Almost all the houses have little swimming pools for cooling down the hot days. As all the houses are basically a few meters away from the river, you can enjoy swimming, kayaking or sunbathing at your doorstep.
In case you need any groceries, no worries, you can just call the taxi-boat and they will pick you up and take you wherever you want.
Tigre is personally my favourite choice for spending Christmas (and New Year, of course) in Argentina because of that feeling of relaxed atmosphere and laid-back approach to one of the most celebrated holidays of the year.
As you step onto one of the river islands in Tigre, it`s like everything suddenly slows down and you are there with only one choice – start eating or jumping into the river first.
What does a Christmas celebration in Tigre include?
- Typical Argentinian barbecue (asado) by the river until late at night and until you explode
- Cheering at midnight with some good Argentinian wine
- Night swim in the Parama river for the bravest ones
- Sound of the strangest little forest creatures from the dark.
The morning after is a great opportunity for sun bathing on the beach of the river bank, kayaking and exploring some of the amazing canals by boat or simply finishing that great asado from last night.
Even though Argentina has many interesting places where you can spend your summer, winter or any other holidays, Tigre for Christmas and New Year is my top choice and combination I always go back to.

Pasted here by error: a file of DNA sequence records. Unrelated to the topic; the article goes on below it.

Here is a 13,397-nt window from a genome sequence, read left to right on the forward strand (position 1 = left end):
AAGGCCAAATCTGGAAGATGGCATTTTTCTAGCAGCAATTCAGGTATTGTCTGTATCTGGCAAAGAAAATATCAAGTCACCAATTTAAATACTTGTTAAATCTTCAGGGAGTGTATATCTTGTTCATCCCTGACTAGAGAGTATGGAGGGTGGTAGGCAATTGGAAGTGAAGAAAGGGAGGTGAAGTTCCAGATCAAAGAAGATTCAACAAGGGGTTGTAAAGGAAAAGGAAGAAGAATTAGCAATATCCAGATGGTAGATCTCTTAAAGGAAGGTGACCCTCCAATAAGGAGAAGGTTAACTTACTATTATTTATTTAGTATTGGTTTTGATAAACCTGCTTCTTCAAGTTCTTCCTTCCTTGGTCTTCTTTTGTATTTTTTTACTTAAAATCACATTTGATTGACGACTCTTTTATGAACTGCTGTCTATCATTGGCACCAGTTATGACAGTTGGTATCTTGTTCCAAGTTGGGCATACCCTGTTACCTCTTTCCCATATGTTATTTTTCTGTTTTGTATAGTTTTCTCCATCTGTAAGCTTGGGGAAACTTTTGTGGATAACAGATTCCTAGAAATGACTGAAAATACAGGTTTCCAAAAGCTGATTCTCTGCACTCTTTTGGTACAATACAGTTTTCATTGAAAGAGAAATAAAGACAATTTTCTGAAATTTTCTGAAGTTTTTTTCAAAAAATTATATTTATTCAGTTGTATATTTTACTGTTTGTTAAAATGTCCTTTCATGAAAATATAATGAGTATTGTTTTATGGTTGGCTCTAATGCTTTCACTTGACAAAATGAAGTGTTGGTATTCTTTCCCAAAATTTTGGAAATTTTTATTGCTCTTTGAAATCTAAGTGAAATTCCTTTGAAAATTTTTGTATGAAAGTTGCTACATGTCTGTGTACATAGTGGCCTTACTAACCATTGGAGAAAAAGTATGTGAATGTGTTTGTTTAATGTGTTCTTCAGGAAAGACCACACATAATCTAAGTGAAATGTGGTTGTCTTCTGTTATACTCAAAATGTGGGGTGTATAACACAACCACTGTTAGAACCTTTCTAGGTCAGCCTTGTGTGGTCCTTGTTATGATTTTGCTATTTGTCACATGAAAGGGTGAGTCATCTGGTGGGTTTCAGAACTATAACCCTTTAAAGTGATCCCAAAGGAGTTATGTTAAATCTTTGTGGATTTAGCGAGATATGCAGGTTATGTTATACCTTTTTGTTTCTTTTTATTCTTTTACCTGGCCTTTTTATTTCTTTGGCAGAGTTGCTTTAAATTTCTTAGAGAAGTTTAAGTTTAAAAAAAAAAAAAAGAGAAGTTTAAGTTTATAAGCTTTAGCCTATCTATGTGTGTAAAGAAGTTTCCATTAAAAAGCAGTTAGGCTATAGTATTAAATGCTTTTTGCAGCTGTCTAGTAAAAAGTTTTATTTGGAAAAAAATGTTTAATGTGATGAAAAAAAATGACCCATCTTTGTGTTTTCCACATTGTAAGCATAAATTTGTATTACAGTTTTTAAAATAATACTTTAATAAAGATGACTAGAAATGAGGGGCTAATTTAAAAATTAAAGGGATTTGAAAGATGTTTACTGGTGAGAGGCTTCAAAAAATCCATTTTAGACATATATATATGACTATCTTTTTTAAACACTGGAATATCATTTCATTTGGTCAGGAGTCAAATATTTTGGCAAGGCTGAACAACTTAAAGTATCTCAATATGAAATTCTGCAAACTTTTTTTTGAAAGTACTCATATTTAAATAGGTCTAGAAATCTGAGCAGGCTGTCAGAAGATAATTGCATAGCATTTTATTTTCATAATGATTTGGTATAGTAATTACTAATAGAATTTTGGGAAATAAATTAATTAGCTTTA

Needless to say (but I will do so) that I just discovered you a real little hidden spot not many tourists know about.
–> More of this? Check out Tango & Rakija.
My favourite holiday destination in my home country: Lakshadweep Islands, India by Irfan from The Good Life with IQ
To find these islands on Google Maps, click here.
I’ve been travelling around my home country of India for more than a decade and I’ve still just scratched the surface. But my favourite holiday destination so far has to be the tiny Lakshadweep Islands, off the south-western coast. There’s only a single daily flight from the mainland, and a few passenger ships with package-tour visitors; great for someone who wants to be left alone as much as possible.
All good things come with a trade-off
Just to be clear, this isn’t the cheapest, cleanest, most luxurious or most accessible holiday destination in India. In fact, it’s quite expensive, there’s debris washed up on some beaches, the accommodation is quite basic, and getting there is difficult. But despite all of that, the fact that you can feel entirely alone in some places, surrounded only by swaying palms and the open ocean beyond, makes it all worth it.
Bangaram and Thinnakara